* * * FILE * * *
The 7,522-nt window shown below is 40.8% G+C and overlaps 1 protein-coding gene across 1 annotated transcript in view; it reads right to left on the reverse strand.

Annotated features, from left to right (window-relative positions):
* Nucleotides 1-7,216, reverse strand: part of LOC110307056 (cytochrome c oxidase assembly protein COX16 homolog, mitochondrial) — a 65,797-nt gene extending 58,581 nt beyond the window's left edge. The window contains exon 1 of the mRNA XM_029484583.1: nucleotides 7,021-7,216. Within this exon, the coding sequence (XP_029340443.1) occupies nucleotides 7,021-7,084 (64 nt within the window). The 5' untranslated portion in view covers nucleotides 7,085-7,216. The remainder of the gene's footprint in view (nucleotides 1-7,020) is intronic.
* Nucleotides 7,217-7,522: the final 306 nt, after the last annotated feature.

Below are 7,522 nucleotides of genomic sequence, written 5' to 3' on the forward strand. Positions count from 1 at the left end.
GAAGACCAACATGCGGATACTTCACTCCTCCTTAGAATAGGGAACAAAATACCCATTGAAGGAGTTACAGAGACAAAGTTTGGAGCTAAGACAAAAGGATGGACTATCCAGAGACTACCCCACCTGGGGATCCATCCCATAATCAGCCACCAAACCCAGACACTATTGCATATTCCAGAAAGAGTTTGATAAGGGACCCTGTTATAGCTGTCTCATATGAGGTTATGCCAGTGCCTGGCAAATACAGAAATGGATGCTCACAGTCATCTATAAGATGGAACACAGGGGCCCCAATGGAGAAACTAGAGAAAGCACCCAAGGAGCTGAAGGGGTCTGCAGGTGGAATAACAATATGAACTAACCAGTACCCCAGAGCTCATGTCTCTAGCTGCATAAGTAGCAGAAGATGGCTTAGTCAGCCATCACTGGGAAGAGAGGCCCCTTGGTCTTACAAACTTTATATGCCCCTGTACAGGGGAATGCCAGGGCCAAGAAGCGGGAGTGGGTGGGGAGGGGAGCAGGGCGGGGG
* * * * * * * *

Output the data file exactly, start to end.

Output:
The 7,522-nt window shown below is 40.8% G+C and overlaps 1 protein-coding gene across 1 annotated transcript in view; it reads right to left on the reverse strand.

Annotated features, from left to right (window-relative positions):
* Nucleotides 1-7,216, reverse strand: part of LOC110307056 (cytochrome c oxidase assembly protein COX16 homolog, mitochondrial) — a 65,797-nt gene extending 58,581 nt beyond the window's left edge. The window contains exon 1 of the mRNA XM_029484583.1: nucleotides 7,021-7,216. Within this exon, the coding sequence (XP_029340443.1) occupies nucleotides 7,021-7,084 (64 nt within the window). The 5' untranslated portion in view covers nucleotides 7,085-7,216. The remainder of the gene's footprint in view (nucleotides 1-7,020) is intronic.
* Nucleotides 7,217-7,522: the final 306 nt, after the last annotated feature.

Below are 7,522 nucleotides of genomic sequence, written 5' to 3' on the forward strand. Positions count from 1 at the left end.
GAAGACCAACATGCGGATACTTCACTCCTCCTTAGAATAGGGAACAAAATACCCATTGAAGGAGTTACAGAGACAAAGTTTGGAGCTAAGACAAAAGGATGGACTATCCAGAGACTACCCCACCTGGGGATCCATCCCATAATCAGCCACCAAACCCAGACACTATTGCATATTCCAGAAAGAGTTTGATAAGGGACCCTGTTATAGCTGTCTCATATGAGGTTATGCCAGTGCCTGGCAAATACAGAAATGGATGCTCACAGTCATCTATAAGATGGAACACAGGGGCCCCAATGGAGAAACTAGAGAAAGCACCCAAGGAGCTGAAGGGGTCTGCAGGTGGAATAACAATATGAACTAACCAGTACCCCAGAGCTCATGTCTCTAGCTGCATAAGTAGCAGAAGATGGCTTAGTCAGCCATCACTGGGAAGAGAGGCCCCTTGGTCTTACAAACTTTATATGCCCCTGTACAGGGGAATGCCAGGGCCAAGAAGCGGGAGTGGGTGGGGAGGGGAGCAGGGCGGGGG